By attaching her computer mouse to an oscillating fan, one cyberschool student was able to pretend she was working on her computer throughout the school day.
That admission, to the cyberschool coordinator for Washington School District, is just one reason why the district is questioning the effectiveness and accountability of charter and cyberschools in Pennsylvania.
In the past five years, the district has spent $1.9 million in tuition so that 60 to 65 students could enroll in cyberschools.
At the same time, there is little to show that those students were receiving a good education. In fact, attempts by administrators to get attendance and progress reports, as well as notification when a student dropped out of a cyberschool, were met with a “cease and desist” letter from an attorney for the Pennsylvania Cyber Charter School in Beaver.
Washington School District Superintendent Dr. Roberta DiLorenzo gave a report at the school board meeting Monday night on issues with cyberschools’ accountability.
Among the instances she cited were:
• One student from Washington enrolled in a state cyberschool earned seven credits in four years, at a cost to the district of $36,000. The student, according to the cyberschool, had perfect attendance all four years.
• The cost of a special education student enrolled in cyberschool is more than double the amount for a student in a regular classroom. The district is charged $9,202 for a regular education student and $19,802 for a special education student, per year.
• A student receiving speech services at Washington for one 30-minute session per week costs $569 while, for the same time in a cyberschool, the cost is $8,461.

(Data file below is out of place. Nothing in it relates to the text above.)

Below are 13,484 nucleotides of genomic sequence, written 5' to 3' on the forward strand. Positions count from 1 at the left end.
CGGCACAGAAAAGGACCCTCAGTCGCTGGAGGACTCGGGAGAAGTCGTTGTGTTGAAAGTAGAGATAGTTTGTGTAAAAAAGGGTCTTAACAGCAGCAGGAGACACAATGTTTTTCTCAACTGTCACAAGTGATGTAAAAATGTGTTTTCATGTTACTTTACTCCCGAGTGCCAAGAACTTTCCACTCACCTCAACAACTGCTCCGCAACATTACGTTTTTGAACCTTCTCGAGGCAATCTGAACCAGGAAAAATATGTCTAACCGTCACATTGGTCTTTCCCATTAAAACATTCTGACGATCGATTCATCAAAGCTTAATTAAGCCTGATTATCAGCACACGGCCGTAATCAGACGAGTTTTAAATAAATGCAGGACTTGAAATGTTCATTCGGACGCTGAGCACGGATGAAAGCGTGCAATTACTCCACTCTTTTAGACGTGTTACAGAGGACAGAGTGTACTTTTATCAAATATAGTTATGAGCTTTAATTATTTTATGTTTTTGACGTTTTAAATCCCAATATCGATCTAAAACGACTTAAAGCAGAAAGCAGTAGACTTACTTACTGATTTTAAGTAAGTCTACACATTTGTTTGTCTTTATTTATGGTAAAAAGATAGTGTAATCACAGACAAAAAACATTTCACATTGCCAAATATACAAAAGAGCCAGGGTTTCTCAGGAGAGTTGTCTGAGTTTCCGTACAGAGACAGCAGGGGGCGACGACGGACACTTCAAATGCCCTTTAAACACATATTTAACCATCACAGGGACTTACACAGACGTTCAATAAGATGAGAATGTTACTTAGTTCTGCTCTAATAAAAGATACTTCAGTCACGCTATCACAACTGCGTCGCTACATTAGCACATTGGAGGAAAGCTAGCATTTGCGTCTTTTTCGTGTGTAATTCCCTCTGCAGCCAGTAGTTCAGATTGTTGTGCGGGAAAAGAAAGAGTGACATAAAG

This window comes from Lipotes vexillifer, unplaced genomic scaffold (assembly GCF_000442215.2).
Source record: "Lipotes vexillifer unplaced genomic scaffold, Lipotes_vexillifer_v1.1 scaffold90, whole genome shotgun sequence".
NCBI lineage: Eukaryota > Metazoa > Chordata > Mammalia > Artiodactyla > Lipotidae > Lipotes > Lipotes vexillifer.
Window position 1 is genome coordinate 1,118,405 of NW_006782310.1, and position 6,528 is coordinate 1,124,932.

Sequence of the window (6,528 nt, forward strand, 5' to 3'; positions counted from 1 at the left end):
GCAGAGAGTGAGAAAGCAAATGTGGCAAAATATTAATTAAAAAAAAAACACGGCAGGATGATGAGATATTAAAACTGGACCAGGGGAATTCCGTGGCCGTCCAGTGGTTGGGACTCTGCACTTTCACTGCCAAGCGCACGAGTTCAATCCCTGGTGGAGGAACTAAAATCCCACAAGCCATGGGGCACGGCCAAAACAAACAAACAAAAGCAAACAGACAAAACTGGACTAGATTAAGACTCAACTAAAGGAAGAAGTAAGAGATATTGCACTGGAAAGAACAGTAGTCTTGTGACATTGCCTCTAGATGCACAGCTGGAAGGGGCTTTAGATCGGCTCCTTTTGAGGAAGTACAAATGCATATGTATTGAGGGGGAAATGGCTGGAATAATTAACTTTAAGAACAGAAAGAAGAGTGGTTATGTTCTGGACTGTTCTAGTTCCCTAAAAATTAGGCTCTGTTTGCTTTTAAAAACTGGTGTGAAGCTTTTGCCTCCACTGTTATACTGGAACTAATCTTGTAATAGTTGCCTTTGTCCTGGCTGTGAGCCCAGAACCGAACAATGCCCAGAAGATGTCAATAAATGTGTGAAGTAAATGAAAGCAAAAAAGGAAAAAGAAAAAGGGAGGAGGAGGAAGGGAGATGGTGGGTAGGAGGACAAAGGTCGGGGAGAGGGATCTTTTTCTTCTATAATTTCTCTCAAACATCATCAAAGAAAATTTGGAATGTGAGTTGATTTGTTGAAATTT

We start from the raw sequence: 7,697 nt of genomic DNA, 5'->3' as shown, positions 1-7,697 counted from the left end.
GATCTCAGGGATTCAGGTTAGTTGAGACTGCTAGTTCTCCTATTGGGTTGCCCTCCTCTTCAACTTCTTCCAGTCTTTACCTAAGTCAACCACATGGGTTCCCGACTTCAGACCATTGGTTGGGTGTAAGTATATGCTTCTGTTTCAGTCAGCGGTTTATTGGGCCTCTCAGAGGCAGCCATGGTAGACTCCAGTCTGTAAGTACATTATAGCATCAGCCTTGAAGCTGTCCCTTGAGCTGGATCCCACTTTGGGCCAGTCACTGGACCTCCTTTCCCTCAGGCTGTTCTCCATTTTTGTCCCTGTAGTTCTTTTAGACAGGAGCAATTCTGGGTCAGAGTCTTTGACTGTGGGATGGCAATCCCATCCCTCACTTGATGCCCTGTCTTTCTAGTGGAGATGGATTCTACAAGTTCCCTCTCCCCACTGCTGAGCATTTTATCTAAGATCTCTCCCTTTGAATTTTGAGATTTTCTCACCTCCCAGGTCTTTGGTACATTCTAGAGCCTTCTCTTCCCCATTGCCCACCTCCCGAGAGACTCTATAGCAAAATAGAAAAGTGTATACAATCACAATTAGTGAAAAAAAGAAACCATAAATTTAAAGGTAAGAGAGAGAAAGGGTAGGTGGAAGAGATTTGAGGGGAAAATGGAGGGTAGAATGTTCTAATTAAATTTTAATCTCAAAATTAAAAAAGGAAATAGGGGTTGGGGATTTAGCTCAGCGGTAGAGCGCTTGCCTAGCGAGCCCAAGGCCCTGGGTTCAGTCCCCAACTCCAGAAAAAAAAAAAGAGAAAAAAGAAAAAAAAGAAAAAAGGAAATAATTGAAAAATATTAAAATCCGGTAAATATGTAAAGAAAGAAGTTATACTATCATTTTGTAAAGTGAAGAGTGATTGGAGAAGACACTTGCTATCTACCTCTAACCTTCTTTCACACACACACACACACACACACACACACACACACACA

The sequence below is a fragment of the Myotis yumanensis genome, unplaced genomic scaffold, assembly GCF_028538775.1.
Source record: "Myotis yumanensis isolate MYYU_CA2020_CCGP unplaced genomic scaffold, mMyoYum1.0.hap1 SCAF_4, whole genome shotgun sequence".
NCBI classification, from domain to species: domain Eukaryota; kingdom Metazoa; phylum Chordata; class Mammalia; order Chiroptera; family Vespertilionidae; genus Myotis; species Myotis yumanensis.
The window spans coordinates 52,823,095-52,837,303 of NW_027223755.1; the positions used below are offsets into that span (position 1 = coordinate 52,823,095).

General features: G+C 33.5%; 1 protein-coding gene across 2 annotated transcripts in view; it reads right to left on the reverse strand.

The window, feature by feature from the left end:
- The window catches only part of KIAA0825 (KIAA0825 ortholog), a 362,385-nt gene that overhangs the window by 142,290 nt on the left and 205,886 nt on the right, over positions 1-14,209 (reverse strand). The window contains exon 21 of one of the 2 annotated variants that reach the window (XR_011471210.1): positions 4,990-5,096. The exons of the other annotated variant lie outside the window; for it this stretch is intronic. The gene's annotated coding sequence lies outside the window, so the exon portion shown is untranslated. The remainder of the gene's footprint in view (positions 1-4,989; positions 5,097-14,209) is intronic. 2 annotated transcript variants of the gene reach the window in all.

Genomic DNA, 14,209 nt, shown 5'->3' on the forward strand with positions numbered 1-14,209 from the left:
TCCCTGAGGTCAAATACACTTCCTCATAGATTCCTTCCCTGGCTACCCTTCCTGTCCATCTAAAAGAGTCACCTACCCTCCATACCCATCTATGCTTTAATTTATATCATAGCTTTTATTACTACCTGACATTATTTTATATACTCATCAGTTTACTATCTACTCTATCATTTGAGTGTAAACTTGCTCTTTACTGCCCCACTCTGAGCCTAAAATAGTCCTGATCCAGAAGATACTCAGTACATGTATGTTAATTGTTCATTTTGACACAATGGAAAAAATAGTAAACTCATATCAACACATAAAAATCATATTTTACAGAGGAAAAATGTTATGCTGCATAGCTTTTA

• A number of parents admitted to enrolling their children in cyberschool to avoid the truancy fines because cyberschools don’t report students to a district judge.
• Parents of homeschooled children are held accountable by having to submit an application each year to the district and having a certified evaluator analyze each student’s portfolio, while no such requirement is made of a parent with a child in a cyberschool.
• Under data from the Pennsylvania System of School Assessment, students in Washington School District outscored the cyberschools in almost all of 14 tests. And the cyberschools scored below the state average in nearly all of its tests.
Furthermore, while school districts in the state are held accountable for those test scores, cyberschools are not. Nor are cyberschools accountable for student attendance.
“There are kids who thrive in cyberschools just as there are kids who thrive in homeschooling,” Dr. DiLorenzo said. “All I’m saying is hold them as accountable as you are holding the public schools.”
The district’s cyberschool tuition bill had been running between $500,000 and $700,000 per year. But in January, the district partnered with Trinity Area and Western Beaver school districts to start their own cyberschool. Washington has about 35 students enrolled in the Collaborative Online Academy and among the benefits are that a cybercoordinator ensures that students are logging on to their computers. The coordinator also regularly connects with their parents. If the student chooses to come back to school they are already aligned with the district’s curriculum.
DiLorenzo’s remarks also will be delivered during an April 11 meeting with state legislators and area school administrators to be held at Canon-McMillan.
State Rep. Jesse White, D-Cecil, plans to attend. He admitted cyberschools are a growing problem and pointed to attempts to amend bills for cyber and charter schools that would require the same standards as those for teachers in a traditional classroom.
State Sen. Judy Schwank, D-Berks County, has introduced a bill that would require students to enroll in programs run by their home districts.